The ghetto in Łomża was established in August 1941, near Senatorska and Rybaki Streets. Jews from Łomża, as well as repatriates and refugees from, among others, Jedwabne, Piątnica and Stawiska were crowded there. The ghetto was liquidated on 1 November 1942. Its inhabitants were deported to the labour camp in Zambrów, from which the majority was taken to the extermination camp in Auschwitz.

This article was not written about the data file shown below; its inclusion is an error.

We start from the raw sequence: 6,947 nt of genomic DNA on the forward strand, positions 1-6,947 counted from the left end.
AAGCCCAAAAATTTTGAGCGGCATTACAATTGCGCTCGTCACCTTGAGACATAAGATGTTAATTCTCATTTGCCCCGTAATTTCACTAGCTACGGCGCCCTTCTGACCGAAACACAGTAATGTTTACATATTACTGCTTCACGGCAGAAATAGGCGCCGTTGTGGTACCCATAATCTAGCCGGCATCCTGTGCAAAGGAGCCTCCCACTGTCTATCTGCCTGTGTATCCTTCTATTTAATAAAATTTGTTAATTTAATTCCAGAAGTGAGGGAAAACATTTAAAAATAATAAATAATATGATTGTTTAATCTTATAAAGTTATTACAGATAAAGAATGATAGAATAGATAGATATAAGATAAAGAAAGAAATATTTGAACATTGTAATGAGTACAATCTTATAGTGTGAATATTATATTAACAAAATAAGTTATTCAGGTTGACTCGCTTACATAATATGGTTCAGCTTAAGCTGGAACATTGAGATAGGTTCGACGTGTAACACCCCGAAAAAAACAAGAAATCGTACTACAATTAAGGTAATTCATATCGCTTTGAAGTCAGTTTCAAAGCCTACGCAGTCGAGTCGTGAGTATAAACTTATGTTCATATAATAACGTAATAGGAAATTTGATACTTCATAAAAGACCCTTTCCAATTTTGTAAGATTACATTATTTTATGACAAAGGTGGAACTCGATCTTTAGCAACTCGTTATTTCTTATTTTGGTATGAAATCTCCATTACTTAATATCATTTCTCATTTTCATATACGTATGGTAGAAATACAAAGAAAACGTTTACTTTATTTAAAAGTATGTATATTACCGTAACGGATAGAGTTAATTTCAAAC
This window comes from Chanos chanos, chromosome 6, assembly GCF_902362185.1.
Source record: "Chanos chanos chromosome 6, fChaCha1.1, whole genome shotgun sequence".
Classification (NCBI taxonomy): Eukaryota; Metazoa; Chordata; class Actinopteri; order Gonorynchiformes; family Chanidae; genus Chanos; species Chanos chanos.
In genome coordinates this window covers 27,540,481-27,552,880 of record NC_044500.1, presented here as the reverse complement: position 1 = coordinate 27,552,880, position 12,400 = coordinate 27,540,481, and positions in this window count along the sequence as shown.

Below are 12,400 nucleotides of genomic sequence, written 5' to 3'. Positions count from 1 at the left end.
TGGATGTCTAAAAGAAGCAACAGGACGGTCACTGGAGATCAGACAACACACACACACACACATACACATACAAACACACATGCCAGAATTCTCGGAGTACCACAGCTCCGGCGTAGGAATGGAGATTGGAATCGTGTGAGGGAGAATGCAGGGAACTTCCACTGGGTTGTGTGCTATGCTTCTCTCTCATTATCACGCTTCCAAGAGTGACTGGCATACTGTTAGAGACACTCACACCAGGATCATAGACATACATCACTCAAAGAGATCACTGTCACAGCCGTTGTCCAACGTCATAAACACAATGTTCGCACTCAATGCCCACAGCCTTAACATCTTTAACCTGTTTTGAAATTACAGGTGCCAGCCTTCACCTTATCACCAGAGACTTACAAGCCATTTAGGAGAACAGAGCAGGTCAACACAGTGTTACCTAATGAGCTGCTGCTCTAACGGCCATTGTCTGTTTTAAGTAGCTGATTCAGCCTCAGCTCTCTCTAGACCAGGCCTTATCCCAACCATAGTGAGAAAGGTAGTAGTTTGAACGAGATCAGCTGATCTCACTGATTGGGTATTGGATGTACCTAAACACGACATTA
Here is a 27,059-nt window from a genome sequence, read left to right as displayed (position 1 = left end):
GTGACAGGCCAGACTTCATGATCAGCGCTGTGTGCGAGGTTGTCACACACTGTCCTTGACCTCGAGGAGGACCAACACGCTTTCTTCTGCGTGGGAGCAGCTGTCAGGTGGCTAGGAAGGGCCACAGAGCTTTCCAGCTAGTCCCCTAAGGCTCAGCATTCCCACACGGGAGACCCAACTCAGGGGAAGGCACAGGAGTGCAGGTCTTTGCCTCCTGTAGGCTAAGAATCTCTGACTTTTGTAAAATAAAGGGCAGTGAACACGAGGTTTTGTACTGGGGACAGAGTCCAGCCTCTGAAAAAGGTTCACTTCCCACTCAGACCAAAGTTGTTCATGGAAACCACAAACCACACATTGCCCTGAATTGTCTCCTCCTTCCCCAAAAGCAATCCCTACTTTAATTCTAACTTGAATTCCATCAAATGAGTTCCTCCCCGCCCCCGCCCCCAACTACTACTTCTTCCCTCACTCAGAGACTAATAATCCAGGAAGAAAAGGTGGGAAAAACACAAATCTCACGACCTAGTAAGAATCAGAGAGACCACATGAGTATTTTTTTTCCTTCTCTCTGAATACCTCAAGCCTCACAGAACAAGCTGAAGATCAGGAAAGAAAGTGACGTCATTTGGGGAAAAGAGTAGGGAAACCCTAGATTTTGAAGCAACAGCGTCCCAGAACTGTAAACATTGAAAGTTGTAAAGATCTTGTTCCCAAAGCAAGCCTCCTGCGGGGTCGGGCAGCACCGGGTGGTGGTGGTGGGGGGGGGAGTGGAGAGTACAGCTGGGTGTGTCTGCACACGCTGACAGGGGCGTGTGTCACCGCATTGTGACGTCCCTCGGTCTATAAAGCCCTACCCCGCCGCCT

In 1986, in the place where a synagogue used to be (burned down in September 1939), a bronze commemorative plaque was placed on a building in Senatorska Street. It was funded by the local community on the 44th anniversary of extermination of Łomża ghetto. On the plaque, under the Star of David, there's an inscription in Polish and Hebrew: "From July 1941 to November 1942 in the streets: Dworna – now 22-go Lipca, Senatorska, Woziwodzka, Zielona, Żydowska – now Zatylna, and Rybaki, the Nazis set up a ghetto, where they exterminated 9,000 Poles of Jewish ethnicity. 3,500 of them were shot in the woods near the villages of Giełczyn and Sławiec. The German occupiers established 15 ghettos in the towns of Łomża region. The tragic fate of around 40,000 people living in them led to the extermination camp in Treblinka. May the memory of them and of those who were helping them in those terrible days last."
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